Presidents should avoid 'great' — for their own good and the nation's

Presidents should avoid 'great' — for their own good and the nation's
© Greg Nash

Presidents can’t resist “great.” 

That’s the evidence from the early days of the Biden administration. Since President TrumpDonald TrumpFive takeaways from the Ohio special primaries Missouri Rep. Billy Long enters Senate GOP primary Trump-backed Mike Carey wins GOP primary in Ohio special election MORE uttered the word “great” so often that he was parodied, you might think a new president from a different party would opt for another adjective. Yet, President BidenJoe BidenFive takeaways from the Ohio special primaries FDA aims to give full approval to Pfizer vaccine by Labor Day: report Overnight Defense: Police officer killed in violence outside Pentagon | Biden officials back repeal of Iraq War authorization | NSC pushed to oversee 'Havana Syndrome' response MORE dropped “great,” “greatest” or “greatness” five times in his inaugural address — six, if you count his reference to the Great Depression. That’s the same “great” count as President Trump’s inaugural address

President Biden’s “greats” are clearly a bold effort at rebranding: His “great” will be the polar opposite of MAGA great, more like the “great” in Lyndon Johnson’s Great Society. Still, a look at the past of both parties suggests that presidents deploy “great,” whether in reference to themselves, their political agenda or the nation’s challenges, at their peril.

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Start with President Biden’s own Democrats. Most dramatic is the story of President Johnson, who built an entire agenda around that slogan. The ambition of the Great Society, introduced in a speech at the University of Michigan in 1964, was nothing if not great. At various points in the Great Society launch period, Johnson promised to cure — not reduce — poverty, to transform life in cities, to revolutionize health care through Medicare for seniors, to improve education, and to bring equality of opportunity to Americans of all races. Not content with those goals, he later, in a speech at Howard University, added another: equality of result, something close to the “equity” which President Biden and Vice-President Harris set as their own target.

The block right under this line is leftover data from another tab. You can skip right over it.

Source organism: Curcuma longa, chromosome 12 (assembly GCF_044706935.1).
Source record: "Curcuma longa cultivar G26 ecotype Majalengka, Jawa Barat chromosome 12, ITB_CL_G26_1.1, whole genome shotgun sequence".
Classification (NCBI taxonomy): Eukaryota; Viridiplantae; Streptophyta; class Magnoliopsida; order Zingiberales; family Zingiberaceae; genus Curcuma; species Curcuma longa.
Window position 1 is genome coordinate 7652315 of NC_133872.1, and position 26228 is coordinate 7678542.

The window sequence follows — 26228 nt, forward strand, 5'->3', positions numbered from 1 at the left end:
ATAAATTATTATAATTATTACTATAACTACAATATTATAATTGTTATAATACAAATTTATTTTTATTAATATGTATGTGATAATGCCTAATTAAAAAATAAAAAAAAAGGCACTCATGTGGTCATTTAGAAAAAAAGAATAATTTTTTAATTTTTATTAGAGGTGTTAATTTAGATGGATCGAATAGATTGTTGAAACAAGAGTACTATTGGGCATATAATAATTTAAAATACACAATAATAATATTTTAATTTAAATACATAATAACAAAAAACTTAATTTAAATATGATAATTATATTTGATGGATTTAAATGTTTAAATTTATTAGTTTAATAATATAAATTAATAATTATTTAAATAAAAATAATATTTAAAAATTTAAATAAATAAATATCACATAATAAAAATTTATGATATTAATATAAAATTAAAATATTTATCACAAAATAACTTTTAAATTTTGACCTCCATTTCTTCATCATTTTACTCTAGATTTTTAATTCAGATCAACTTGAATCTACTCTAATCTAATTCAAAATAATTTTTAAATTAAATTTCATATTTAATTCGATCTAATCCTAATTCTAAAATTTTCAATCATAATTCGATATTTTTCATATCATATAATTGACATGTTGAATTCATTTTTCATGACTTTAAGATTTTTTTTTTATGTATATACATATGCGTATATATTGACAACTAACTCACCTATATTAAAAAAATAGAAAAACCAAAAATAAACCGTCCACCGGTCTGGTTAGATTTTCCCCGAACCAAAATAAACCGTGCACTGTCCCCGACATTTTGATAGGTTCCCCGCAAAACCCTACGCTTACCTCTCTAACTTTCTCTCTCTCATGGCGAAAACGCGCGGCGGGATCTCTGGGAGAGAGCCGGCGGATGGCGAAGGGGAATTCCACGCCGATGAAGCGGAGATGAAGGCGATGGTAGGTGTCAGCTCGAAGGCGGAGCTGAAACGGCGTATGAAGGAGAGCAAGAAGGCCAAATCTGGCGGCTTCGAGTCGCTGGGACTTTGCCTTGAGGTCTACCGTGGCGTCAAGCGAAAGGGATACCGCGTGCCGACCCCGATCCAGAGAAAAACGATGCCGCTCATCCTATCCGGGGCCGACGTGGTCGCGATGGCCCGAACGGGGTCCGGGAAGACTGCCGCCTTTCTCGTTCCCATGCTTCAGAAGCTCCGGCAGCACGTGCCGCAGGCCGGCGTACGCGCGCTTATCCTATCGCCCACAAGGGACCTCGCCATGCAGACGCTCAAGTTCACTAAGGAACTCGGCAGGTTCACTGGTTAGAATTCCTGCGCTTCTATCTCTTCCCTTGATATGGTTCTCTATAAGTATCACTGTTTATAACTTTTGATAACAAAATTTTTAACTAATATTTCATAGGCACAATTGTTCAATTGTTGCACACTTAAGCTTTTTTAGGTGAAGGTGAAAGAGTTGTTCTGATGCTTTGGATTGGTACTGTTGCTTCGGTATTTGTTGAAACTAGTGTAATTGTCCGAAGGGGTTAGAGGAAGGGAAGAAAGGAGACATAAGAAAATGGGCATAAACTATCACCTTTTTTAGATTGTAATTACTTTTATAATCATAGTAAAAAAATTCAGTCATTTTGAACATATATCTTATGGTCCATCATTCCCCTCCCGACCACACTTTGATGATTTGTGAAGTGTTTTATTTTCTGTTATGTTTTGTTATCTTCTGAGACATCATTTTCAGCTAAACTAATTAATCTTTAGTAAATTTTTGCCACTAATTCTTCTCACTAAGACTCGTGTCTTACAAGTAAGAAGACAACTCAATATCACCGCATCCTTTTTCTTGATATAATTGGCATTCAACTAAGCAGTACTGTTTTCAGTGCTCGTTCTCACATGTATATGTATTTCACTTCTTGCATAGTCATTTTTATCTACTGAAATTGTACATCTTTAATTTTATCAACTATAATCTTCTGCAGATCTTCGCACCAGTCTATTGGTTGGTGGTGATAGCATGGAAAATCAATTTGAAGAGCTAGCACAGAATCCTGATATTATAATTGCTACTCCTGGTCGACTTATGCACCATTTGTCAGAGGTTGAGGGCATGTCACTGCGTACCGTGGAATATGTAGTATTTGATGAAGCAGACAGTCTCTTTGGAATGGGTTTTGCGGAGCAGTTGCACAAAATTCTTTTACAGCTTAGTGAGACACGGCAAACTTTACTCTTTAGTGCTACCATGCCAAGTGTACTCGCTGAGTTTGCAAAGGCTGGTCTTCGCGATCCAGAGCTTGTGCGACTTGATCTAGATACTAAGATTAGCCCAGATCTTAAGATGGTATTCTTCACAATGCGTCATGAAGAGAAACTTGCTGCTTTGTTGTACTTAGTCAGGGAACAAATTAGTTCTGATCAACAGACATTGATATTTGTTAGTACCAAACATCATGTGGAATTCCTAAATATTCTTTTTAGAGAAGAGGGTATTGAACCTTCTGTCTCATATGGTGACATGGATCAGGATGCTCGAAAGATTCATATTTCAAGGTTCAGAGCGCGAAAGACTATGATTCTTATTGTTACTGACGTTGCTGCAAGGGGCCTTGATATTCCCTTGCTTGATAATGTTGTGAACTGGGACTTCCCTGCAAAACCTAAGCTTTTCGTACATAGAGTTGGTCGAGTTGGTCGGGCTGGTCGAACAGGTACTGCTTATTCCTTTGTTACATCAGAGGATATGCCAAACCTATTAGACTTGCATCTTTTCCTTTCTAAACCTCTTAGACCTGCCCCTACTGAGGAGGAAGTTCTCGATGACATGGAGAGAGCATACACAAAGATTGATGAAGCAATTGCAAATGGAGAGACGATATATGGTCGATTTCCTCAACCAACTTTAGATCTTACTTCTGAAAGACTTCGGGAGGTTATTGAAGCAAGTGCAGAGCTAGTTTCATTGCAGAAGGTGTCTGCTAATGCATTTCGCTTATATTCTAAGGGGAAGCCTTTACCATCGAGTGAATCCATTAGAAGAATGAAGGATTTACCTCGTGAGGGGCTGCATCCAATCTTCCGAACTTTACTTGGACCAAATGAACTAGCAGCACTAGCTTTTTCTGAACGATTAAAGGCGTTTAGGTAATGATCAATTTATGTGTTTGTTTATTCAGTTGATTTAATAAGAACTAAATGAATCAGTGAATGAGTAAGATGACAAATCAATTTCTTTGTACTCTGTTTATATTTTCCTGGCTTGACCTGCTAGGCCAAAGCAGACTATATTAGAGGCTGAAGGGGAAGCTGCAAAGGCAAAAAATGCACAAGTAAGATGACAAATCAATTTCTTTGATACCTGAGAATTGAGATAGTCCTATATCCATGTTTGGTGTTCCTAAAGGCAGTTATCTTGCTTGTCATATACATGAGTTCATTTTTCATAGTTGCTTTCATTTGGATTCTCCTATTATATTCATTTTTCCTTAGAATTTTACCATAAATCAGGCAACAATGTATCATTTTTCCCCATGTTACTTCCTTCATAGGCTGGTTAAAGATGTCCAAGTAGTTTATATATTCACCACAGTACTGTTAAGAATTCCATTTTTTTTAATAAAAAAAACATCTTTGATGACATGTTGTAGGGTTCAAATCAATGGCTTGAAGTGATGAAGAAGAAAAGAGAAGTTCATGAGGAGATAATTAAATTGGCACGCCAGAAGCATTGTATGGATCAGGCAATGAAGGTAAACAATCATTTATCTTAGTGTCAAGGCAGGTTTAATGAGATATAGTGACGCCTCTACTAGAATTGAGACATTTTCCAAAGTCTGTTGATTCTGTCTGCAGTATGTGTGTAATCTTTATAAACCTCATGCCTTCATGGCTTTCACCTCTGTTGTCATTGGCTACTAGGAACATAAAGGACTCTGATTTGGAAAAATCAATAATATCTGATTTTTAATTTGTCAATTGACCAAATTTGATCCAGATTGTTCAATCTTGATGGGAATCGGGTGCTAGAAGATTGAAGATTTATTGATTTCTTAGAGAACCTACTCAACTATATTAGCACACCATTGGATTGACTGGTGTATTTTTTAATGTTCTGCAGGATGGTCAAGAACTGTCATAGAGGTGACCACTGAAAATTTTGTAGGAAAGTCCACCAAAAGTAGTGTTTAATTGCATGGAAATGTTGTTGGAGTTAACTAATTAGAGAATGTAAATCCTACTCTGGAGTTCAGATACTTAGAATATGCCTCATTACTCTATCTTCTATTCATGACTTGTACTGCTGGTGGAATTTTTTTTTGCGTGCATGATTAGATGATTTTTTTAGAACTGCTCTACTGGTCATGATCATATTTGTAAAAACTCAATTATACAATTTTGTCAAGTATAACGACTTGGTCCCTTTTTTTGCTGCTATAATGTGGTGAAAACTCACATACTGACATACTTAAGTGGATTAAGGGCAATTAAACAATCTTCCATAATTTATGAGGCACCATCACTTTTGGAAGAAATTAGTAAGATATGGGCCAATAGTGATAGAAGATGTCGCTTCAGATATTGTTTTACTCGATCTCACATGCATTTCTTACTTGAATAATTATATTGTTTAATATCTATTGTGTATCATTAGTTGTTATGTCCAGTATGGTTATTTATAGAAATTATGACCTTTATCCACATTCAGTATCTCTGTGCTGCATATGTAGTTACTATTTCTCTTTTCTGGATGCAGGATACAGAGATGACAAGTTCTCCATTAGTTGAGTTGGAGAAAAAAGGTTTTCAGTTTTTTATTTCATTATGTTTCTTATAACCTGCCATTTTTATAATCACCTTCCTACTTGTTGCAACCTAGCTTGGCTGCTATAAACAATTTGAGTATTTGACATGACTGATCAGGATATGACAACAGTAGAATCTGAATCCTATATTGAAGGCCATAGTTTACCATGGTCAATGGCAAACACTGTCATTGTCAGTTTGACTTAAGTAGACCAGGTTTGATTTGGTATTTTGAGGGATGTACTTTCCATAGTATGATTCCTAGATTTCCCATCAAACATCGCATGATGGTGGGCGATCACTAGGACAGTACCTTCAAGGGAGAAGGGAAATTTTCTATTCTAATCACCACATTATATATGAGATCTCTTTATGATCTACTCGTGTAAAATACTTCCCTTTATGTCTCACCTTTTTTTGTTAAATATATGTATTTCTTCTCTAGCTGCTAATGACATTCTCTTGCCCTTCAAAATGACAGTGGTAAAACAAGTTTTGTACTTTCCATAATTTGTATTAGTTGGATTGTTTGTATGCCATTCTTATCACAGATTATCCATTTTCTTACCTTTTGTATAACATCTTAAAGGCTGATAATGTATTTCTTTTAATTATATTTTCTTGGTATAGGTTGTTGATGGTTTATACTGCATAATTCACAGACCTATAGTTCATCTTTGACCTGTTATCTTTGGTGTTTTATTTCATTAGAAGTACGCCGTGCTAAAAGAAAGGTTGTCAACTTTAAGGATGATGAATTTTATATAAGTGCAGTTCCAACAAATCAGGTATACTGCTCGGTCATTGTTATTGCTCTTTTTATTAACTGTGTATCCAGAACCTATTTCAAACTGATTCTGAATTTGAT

Equality of opportunity did increase in the United States during Johnson’s era, and after him. Medicare, you could perhaps argue, delivered — but only at a cost to later generations, a bill that has come due and with which the Biden administration will have to reckon. Many of the other Great Society programs proved to be disappointments or worse. Poverty did not disappear with the Great Society but settled, seemingly permanently, at a level of around 10 percent. Education did not improve — standardized test scores, the least-subjective measure we have, fell following Great Society reforms. Racial divisions haven’t faded — indeed, they have been institutionalized. By the end of his first elected term, Johnson, deeply disappointed, found himself retreating to smallness, and calling for “austerity” — a word which must have felt strange to him. It wasn’t merely the Vietnam conflict that drove Johnson to abjure a second term; he was mired in the failures of his own Great Society. 

Before Johnson, another Democrat stumbled over “great.” Franklin Delano Roosevelt’s first inaugural address contains six “greats,” mostly mentioned as he sketched out his plan to counteract that other “Great” — the Great Depression. Roosevelt’s response, the New Deal, aimed to eliminate the Depression’s worst troubles — “our greatest primary task is to put people to work,” as Roosevelt put it in his own inaugural address in March 1933. Yet, while unemployment in the 1930s did drop, it did not drop definitively below 10 percent. Indeed in the later 1930s, during Roosevelt’s second term, unemployment worsened, crossing the 15 percent line.